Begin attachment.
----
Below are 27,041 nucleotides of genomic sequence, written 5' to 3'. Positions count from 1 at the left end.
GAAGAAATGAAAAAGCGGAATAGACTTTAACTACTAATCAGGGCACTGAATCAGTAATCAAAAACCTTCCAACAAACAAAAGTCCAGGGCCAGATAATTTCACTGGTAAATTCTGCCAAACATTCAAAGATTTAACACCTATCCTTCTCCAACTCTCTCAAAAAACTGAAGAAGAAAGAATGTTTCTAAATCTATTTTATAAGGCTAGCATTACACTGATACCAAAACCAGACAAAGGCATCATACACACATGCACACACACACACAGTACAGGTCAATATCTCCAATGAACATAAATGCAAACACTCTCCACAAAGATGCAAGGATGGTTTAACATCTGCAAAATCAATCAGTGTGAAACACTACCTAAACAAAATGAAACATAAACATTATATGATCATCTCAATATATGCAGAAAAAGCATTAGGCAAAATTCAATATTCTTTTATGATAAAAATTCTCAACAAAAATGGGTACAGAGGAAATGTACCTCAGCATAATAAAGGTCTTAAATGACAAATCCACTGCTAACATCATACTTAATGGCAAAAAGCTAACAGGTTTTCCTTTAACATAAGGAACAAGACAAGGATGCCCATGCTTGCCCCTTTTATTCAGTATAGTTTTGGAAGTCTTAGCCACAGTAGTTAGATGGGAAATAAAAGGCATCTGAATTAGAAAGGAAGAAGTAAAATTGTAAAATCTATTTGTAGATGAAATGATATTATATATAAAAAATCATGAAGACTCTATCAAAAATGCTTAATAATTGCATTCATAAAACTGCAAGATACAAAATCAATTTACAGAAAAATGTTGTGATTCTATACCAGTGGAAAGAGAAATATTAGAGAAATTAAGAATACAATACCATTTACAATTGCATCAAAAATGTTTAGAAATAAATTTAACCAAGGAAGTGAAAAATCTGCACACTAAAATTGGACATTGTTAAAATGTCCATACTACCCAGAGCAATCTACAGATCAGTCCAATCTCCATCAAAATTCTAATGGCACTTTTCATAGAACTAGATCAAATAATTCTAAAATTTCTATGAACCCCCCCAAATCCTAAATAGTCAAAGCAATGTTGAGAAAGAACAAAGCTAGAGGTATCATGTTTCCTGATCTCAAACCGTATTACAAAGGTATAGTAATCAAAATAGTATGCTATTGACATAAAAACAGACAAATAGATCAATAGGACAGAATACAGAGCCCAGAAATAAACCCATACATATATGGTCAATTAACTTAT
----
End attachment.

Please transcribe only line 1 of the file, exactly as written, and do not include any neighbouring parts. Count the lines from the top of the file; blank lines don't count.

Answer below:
Below are 27,041 nucleotides of genomic sequence, written 5' to 3'. Positions count from 1 at the left end.